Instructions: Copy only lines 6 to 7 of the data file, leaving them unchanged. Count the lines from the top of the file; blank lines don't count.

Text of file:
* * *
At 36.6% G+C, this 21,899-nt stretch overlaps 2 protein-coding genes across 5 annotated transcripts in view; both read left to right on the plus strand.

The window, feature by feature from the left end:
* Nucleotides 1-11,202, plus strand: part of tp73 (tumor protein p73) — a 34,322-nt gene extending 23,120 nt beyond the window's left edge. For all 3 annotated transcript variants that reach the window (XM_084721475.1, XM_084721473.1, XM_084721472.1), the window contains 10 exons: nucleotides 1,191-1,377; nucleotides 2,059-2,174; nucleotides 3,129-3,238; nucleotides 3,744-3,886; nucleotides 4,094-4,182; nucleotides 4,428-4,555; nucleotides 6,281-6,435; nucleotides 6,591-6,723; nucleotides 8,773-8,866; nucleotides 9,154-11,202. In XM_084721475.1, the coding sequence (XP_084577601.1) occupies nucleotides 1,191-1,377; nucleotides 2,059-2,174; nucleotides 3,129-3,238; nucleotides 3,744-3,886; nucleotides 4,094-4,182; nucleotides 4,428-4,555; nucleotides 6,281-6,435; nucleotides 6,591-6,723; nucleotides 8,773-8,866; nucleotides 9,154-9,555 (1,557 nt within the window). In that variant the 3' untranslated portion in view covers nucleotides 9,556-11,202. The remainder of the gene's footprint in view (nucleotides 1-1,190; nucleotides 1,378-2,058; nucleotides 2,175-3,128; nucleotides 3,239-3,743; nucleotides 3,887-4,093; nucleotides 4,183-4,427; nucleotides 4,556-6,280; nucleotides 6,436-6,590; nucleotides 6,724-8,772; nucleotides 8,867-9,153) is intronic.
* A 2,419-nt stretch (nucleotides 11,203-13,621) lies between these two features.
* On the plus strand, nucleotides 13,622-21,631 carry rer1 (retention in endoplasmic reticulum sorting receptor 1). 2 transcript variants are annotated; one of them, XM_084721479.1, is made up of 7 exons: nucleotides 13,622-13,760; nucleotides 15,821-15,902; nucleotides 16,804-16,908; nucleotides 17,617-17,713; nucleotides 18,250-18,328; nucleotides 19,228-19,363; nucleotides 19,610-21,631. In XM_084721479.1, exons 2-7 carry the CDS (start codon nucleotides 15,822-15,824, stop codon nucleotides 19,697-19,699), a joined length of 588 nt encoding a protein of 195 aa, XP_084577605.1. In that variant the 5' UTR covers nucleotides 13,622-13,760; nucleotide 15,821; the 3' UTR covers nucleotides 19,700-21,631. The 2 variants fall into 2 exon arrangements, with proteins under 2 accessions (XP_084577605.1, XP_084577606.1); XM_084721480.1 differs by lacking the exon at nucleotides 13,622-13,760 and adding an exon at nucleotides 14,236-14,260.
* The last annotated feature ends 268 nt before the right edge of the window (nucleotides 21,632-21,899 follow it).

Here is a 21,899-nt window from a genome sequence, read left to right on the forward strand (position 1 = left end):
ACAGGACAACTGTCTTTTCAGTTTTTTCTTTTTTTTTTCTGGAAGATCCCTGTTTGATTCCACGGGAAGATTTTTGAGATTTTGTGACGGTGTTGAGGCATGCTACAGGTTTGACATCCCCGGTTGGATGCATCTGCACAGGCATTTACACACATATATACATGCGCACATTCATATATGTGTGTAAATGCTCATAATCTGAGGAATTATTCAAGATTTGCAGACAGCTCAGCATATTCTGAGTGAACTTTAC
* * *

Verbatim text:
* The last annotated feature ends 268 nt before the right edge of the window (nucleotides 21,632-21,899 follow it).

Here is a 21,899-nt window from a genome sequence, read left to right on the forward strand (position 1 = left end):